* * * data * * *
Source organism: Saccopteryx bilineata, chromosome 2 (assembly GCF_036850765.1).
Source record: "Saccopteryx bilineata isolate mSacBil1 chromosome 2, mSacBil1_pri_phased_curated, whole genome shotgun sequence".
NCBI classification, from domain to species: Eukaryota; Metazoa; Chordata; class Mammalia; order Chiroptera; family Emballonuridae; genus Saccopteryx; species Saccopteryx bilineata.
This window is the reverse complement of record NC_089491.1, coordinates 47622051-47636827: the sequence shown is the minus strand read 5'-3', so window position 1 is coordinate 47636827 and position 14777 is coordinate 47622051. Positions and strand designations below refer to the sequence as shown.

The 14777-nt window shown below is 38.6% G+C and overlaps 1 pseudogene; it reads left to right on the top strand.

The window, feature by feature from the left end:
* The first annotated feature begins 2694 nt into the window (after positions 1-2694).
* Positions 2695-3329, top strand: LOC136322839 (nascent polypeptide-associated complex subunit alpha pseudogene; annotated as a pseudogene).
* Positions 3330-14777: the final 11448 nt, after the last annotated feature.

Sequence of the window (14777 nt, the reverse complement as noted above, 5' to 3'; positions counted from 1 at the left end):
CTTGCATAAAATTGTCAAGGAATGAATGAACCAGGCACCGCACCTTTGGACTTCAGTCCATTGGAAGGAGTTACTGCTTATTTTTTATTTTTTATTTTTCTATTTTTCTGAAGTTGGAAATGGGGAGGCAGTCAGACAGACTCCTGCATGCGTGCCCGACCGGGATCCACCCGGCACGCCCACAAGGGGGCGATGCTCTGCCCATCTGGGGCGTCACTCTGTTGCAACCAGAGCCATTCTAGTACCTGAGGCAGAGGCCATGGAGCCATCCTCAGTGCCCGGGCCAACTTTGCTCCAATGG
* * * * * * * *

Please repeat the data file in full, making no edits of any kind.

Source organism: Saccopteryx bilineata, chromosome 2 (assembly GCF_036850765.1).
Source record: "Saccopteryx bilineata isolate mSacBil1 chromosome 2, mSacBil1_pri_phased_curated, whole genome shotgun sequence".
NCBI classification, from domain to species: Eukaryota; Metazoa; Chordata; class Mammalia; order Chiroptera; family Emballonuridae; genus Saccopteryx; species Saccopteryx bilineata.
This window is the reverse complement of record NC_089491.1, coordinates 47622051-47636827: the sequence shown is the minus strand read 5'-3', so window position 1 is coordinate 47636827 and position 14777 is coordinate 47622051. Positions and strand designations below refer to the sequence as shown.

The 14777-nt window shown below is 38.6% G+C and overlaps 1 pseudogene; it reads left to right on the top strand.

The window, feature by feature from the left end:
* The first annotated feature begins 2694 nt into the window (after positions 1-2694).
* Positions 2695-3329, top strand: LOC136322839 (nascent polypeptide-associated complex subunit alpha pseudogene; annotated as a pseudogene).
* Positions 3330-14777: the final 11448 nt, after the last annotated feature.

Sequence of the window (14777 nt, the reverse complement as noted above, 5' to 3'; positions counted from 1 at the left end):
CTTGCATAAAATTGTCAAGGAATGAATGAACCAGGCACCGCACCTTTGGACTTCAGTCCATTGGAAGGAGTTACTGCTTATTTTTTATTTTTTATTTTTCTATTTTTCTGAAGTTGGAAATGGGGAGGCAGTCAGACAGACTCCTGCATGCGTGCCCGACCGGGATCCACCCGGCACGCCCACAAGGGGGCGATGCTCTGCCCATCTGGGGCGTCACTCTGTTGCAACCAGAGCCATTCTAGTACCTGAGGCAGAGGCCATGGAGCCATCCTCAGTGCCCGGGCCAACTTTGCTCCAATGG